Grief as a child, and it’s effects in later life

Grief for me started at 10. My mother passed after a long battle with cancer. She was 43. My dad tried all manner of things to create a sense of normality, but he neglected to just be a loving attentive dad.

Then he went at 67, 24 years later.

I never realised until recently, but have lived my entire life unable to allow myself to connect and be fully devoted in love. Unbeknown to me I was taught that life will take away the things you hold dearest, and to fear unconditional love. My subconscious does not allow it and the passive fear makes me push people away by slowly taking them for granted, undermining them, discrediting their value… It’s a silent and stealthy defence mechanism, that actually does the opposite of what you need.

I discovered this at 46, as my marriage began to fall apart in the shadow of a recognition that I’ve done nothing but fail to value my wonderful amazing wife for 16 years. We have three young boys.

So although my wife is very much alive, this is in effect now my fourth loss. The thing that destroys me is that: I didn’t want to be like that, I didn’t ask for any of it. I wasn’t in control of any of it. I had no choice.

I am currently coping by learning about psychotherapy techniques, specifically Transactional Analysis. I chose this because I needed some method of working towards finding reconciliation and understanding about what is in effect a lifelong catastrophe.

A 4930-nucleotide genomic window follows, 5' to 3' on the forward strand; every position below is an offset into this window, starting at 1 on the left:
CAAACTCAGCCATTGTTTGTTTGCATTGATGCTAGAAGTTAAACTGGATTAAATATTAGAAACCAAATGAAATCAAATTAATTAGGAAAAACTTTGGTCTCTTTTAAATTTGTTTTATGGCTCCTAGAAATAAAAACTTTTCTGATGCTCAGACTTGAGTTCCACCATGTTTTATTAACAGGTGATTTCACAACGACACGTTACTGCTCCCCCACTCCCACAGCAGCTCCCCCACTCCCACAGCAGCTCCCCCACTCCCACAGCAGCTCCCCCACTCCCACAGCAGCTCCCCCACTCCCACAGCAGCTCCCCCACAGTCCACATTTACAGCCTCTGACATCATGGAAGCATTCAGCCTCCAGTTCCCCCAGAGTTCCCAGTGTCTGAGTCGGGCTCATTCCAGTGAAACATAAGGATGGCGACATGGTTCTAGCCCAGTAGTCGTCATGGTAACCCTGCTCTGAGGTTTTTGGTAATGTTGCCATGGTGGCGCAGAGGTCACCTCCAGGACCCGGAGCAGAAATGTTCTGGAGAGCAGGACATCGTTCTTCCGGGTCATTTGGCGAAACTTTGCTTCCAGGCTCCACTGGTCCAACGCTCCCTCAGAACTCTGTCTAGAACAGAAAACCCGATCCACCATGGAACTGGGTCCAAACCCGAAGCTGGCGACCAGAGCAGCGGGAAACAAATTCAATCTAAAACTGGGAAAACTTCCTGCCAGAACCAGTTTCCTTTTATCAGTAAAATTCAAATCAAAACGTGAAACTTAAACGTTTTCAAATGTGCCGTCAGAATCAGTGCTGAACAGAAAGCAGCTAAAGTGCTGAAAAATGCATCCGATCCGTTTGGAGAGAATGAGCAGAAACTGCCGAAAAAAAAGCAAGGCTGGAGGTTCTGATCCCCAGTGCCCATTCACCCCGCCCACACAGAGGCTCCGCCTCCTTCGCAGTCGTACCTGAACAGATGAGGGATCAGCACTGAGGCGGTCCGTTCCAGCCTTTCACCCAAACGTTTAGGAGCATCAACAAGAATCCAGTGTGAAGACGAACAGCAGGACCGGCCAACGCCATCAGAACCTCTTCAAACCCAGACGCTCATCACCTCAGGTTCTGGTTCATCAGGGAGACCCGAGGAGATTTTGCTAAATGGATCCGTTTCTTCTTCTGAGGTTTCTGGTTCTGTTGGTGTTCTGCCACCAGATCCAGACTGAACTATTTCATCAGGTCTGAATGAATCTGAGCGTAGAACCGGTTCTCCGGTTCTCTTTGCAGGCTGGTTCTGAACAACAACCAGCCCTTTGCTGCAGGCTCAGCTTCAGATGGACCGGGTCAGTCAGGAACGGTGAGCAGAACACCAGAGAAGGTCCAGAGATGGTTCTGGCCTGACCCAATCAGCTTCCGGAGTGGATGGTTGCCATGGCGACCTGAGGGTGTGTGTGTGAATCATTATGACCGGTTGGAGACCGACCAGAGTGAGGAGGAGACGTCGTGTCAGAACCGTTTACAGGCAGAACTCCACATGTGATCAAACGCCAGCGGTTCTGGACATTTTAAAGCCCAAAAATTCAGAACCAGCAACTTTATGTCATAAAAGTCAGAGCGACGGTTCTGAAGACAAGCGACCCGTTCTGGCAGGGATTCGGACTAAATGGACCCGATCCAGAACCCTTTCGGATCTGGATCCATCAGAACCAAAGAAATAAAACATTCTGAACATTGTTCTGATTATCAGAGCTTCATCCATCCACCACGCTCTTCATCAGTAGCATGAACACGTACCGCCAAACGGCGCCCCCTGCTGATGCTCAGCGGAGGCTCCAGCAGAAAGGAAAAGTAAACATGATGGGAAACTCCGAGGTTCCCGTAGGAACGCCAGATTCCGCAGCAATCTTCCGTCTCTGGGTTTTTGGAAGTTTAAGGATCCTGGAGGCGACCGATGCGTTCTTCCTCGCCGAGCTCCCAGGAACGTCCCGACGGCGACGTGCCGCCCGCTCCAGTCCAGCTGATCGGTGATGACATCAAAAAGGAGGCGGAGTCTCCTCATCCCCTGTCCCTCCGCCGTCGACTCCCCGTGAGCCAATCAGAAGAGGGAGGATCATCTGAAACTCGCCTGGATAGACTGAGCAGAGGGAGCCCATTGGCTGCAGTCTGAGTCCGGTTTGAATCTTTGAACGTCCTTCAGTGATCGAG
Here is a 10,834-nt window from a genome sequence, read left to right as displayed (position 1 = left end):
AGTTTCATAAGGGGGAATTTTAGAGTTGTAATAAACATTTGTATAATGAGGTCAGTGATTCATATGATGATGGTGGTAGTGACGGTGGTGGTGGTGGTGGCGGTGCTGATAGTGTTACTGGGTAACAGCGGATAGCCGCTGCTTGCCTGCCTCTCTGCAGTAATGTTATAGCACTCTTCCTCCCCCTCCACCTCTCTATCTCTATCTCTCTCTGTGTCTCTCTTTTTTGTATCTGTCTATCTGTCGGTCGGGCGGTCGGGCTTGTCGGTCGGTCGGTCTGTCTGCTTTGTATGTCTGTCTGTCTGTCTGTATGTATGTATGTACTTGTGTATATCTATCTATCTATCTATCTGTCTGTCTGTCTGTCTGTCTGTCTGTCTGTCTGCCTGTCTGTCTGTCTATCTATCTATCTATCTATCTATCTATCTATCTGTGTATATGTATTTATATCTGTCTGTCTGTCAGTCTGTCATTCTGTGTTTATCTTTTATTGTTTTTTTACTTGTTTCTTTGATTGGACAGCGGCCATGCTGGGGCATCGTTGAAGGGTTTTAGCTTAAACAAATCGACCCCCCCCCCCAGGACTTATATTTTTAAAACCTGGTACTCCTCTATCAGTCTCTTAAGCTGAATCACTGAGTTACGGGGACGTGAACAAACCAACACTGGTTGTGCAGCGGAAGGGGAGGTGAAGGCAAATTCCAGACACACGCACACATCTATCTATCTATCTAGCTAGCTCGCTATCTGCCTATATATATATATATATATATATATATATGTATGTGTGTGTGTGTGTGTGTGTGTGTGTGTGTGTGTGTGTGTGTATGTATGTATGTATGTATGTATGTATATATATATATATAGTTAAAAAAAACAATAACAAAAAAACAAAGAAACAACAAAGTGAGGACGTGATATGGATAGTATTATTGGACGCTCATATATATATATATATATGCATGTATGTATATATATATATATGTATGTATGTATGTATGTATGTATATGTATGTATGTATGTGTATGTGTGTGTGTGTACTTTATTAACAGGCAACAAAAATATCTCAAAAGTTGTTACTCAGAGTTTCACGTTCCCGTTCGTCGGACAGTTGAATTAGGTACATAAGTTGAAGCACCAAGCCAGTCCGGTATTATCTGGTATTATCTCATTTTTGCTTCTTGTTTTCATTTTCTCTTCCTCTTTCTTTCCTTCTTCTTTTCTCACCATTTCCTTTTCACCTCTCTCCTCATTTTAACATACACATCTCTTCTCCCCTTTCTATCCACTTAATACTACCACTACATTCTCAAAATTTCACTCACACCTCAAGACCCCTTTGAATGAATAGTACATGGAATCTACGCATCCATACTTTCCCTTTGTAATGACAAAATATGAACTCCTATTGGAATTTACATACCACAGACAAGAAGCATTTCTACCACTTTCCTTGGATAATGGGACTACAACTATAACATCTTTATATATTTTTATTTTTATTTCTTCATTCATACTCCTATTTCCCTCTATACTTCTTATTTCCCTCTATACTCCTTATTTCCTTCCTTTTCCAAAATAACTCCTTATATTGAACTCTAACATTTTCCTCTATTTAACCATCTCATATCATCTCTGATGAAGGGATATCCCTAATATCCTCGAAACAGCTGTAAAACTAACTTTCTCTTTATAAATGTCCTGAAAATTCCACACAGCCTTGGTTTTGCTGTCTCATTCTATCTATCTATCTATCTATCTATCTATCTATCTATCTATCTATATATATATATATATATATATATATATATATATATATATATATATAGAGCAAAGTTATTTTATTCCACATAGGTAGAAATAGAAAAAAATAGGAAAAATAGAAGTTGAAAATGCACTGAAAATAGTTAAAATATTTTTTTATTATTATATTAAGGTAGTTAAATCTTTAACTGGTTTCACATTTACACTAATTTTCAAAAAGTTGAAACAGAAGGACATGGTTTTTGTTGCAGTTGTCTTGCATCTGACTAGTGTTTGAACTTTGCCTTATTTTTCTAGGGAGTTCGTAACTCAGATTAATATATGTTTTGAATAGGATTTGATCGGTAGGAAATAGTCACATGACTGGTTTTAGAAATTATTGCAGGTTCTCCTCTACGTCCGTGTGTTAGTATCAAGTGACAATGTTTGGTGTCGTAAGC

What this has taught me is that we emotionally exist between three basic emotional states: child, parent, adult. And when grief bubbles up and becomes uncontrollable upset (as a child looking for consolation and comfort) how to learn to move myself into my “parent” to provide my own reassurance. Additionally where the child/grief need is too strong to do that, to be in my “adult” and focus entirely on the here and now.

It has also allowed me to accept that I have lived as an ambivalent self, and allowed me to become my true self. It may be too late for the person I wanted to grow old with, but at least within myself I can finally be somewhere near emotionally whole.
My family may still be imploding, but I am a profoundly different person. For once in my
life I am open to unconditional love. And I can see the irony of it all.

I have also found mindfulness, and with it, am enjoying the benefit of meditation.

I must remember to be kind to myself.
I must remember to allow myself total permission to feel however I need to feel.
And I must be be patient with myself.

One day, maybe, my wife might come back to me. One day she may understand that I am not who I was. One day…

Hi. JonP. Your post raises so many questions that we all have to face. From the moment we are born our ‘tape recorder’ is switched on. We take in the views and opinions of those around us, teachers, parents, siblings, outside people, and it’s all stored in the unconscious. It’s not until, as in your case, you begin to question this ‘authority’ in your mind that you begin to realise the falsity of most of what you were told. The unconscious dictates our actions. If our parents were racist then the chances are we will be too, unless we begin to question the validity of that idea.
TA and mindfulness can be very useful in therapy. I am a believer in TA.
‘I’m OK, you’r OK’ An adult to adult relationship which is how it needs be for a good relationship to work. Mindfulness too is helpful